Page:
What We Talk About When We Talk About Rockets in the Night by Lucy Durneen

What We Talk About When We Talk About Rockets in the Night

We’re four storeys up in a fin-de-siècle café in the Old Town, eating cake and talking bad sex scenes because we’re writers, and we feel that gives us the… well, you know the rest. It’s -10 outside and we’re keeping warm thinking of those authors who get excited by bulbous salutations and barrel-rolling breasts, but not one of these heavyweights can hold a stray rocket to Peter’s back catalogue.

Peter’s not from here. You need to move your mouth both ways at once to pronounce the name of his hometown. Even the weather in that place is romantic. Even the wind is poetry. But there’s nothing poetic in the story he’s telling about some librarian he hooked up with a couple of years back, although it’s rhythmic, I’ll give him that, the tinny pfft pfft pfft of his spoon hitting the teacup, the occasional word semibreved for impact.

“She wants it in the ass,” he’s saying. “She wants it the way Brando does Maria Schneider in Last Tango in Paris. But there’s no butter. There’s olive oil, she’s shouting from the bedroom, but it’s dark, I’m naked in her kitchen, and I know her kid’s asleep right across the hall. So I just grab a bottle and run, and I’m slapping it over us, I’m seven layers deep in her before it hits me. Zeta. Those motherfuckers don’t just make oil.” He pauses. “They make vinegar too.”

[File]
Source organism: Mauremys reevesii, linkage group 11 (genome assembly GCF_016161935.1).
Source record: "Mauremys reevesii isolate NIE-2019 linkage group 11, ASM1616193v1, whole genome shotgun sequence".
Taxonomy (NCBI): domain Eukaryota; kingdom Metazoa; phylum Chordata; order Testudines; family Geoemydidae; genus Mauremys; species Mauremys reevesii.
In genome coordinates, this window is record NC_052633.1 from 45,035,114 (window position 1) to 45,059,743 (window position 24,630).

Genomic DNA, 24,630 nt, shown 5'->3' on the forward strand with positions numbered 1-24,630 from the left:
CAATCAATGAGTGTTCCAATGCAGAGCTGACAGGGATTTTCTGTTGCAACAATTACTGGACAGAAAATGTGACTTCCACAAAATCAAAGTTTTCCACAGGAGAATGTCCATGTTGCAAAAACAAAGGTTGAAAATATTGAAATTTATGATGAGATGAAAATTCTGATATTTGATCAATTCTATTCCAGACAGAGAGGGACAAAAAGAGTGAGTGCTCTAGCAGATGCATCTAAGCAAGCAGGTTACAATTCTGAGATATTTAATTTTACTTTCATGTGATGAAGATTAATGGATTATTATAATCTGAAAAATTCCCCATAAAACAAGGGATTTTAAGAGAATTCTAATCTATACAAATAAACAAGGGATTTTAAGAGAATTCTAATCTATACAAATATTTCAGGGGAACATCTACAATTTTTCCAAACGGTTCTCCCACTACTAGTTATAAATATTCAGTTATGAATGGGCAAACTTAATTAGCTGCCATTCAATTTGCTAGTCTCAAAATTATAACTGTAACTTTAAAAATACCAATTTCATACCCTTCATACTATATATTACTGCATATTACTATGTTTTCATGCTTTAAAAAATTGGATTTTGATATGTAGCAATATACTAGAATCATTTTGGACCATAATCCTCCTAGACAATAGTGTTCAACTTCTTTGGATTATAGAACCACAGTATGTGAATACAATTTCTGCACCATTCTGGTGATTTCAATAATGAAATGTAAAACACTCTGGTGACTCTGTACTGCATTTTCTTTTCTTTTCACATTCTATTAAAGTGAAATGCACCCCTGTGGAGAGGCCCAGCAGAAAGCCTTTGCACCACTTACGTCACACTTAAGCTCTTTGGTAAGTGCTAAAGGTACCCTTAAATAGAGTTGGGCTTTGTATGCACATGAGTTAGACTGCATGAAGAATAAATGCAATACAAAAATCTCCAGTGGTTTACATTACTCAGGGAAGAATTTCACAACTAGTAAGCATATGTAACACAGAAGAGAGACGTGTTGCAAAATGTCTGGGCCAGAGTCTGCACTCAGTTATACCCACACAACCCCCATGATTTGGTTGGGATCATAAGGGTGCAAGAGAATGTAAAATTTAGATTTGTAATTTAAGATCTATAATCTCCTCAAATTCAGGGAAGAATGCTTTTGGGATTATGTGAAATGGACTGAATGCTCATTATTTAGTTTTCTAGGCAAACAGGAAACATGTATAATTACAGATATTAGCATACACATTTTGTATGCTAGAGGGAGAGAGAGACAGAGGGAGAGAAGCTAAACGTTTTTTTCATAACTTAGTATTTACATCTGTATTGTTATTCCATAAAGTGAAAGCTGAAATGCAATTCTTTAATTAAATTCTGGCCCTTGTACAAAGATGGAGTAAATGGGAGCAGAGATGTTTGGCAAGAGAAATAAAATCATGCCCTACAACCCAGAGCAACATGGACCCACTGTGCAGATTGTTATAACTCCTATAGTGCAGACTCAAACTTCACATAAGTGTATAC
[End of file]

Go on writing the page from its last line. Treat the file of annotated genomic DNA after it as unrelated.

“Seven layers deep?” Karl interrupts. “Seriously.”

“Who ordered coffee?” I ask.

“Silvie Szczepaniak,” Peter says. “She’ll be here in a minute.”

“Silvie Szczepaniak?”

He checks his phone. “Any minute now.”

I’ve never heard of this girl, and truthfully, I’m a little upset. But even before I’ve tried to object, a brunette in leggings and an outsized t-shirt walks in and the way their faces change, I know it’s her.

Silvie Szczepaniak is Polish and delightful. Her eyes are watery green like a Bengal tiger, but she has this crazy mess of dark hair that makes me think of the selkies my grandmother said stole men from fishing villages in the North.

“We’re talking bad sex,” Peter says. “Not rockets in the night, the fucking worst experiences you’ve had. Coffee?” He nudges forward the glass, now starred with lacy beads of condensation.

Silvie Szczepaniak sits down. There’s a dry, mineral smell about her like she’s made of snow. “Is it decaff?” she asks. “I only drink decaff.”

It isn’t. I want to feel sorry for her, but I can’t imagine it possible this girl’s ever known anything less than heaven, while for me what’s coming to mind is the guy who told me to go easy on the testes, which might not even count as a sexual experience. It was barely an experience. It really was the limit of what happened between us. I didn’t so much as breathe on his cock. The closest I got was my hands passing above, making a couple of promising sweeps like a magician about to pull a scarf away to reveal a rabbit.